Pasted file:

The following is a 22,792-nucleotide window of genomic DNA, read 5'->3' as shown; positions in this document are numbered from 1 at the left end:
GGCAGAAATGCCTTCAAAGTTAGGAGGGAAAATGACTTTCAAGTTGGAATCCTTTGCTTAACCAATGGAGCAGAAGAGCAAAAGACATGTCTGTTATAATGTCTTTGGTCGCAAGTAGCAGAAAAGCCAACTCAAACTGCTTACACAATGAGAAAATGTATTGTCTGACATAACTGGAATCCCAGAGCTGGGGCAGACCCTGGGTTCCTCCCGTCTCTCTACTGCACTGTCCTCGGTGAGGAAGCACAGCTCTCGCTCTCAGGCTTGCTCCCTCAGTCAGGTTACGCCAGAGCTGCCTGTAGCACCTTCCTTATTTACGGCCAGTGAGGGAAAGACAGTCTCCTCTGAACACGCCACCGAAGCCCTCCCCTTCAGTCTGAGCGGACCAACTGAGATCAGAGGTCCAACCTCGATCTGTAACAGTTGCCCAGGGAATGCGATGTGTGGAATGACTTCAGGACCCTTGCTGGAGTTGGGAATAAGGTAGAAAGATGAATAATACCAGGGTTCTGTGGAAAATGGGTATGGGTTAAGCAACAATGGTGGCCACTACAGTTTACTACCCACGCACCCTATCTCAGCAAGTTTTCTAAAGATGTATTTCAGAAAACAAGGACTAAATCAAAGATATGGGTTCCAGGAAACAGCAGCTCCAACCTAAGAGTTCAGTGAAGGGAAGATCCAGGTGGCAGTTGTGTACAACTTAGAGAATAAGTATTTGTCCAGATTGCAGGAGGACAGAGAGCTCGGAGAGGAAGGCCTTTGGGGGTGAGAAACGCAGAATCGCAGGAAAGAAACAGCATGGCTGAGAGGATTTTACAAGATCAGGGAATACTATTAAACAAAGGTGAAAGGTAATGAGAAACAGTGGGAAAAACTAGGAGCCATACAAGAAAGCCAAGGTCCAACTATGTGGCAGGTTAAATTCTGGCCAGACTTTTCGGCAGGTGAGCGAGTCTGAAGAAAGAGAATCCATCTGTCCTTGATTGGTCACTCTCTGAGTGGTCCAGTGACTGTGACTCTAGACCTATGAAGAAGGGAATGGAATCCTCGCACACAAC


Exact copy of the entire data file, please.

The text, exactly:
The following is a 22,792-nucleotide window of genomic DNA, read 5'->3' as shown; positions in this document are numbered from 1 at the left end:
GGCAGAAATGCCTTCAAAGTTAGGAGGGAAAATGACTTTCAAGTTGGAATCCTTTGCTTAACCAATGGAGCAGAAGAGCAAAAGACATGTCTGTTATAATGTCTTTGGTCGCAAGTAGCAGAAAAGCCAACTCAAACTGCTTACACAATGAGAAAATGTATTGTCTGACATAACTGGAATCCCAGAGCTGGGGCAGACCCTGGGTTCCTCCCGTCTCTCTACTGCACTGTCCTCGGTGAGGAAGCACAGCTCTCGCTCTCAGGCTTGCTCCCTCAGTCAGGTTACGCCAGAGCTGCCTGTAGCACCTTCCTTATTTACGGCCAGTGAGGGAAAGACAGTCTCCTCTGAACACGCCACCGAAGCCCTCCCCTTCAGTCTGAGCGGACCAACTGAGATCAGAGGTCCAACCTCGATCTGTAACAGTTGCCCAGGGAATGCGATGTGTGGAATGACTTCAGGACCCTTGCTGGAGTTGGGAATAAGGTAGAAAGATGAATAATACCAGGGTTCTGTGGAAAATGGGTATGGGTTAAGCAACAATGGTGGCCACTACAGTTTACTACCCACGCACCCTATCTCAGCAAGTTTTCTAAAGATGTATTTCAGAAAACAAGGACTAAATCAAAGATATGGGTTCCAGGAAACAGCAGCTCCAACCTAAGAGTTCAGTGAAGGGAAGATCCAGGTGGCAGTTGTGTACAACTTAGAGAATAAGTATTTGTCCAGATTGCAGGAGGACAGAGAGCTCGGAGAGGAAGGCCTTTGGGGGTGAGAAACGCAGAATCGCAGGAAAGAAACAGCATGGCTGAGAGGATTTTACAAGATCAGGGAATACTATTAAACAAAGGTGAAAGGTAATGAGAAACAGTGGGAAAAACTAGGAGCCATACAAGAAAGCCAAGGTCCAACTATGTGGCAGGTTAAATTCTGGCCAGACTTTTCGGCAGGTGAGCGAGTCTGAAGAAAGAGAATCCATCTGTCCTTGATTGGTCACTCTCTGAGTGGTCCAGTGACTGTGACTCTAGACCTATGAAGAAGGGAATGGAATCCTCGCACACAAC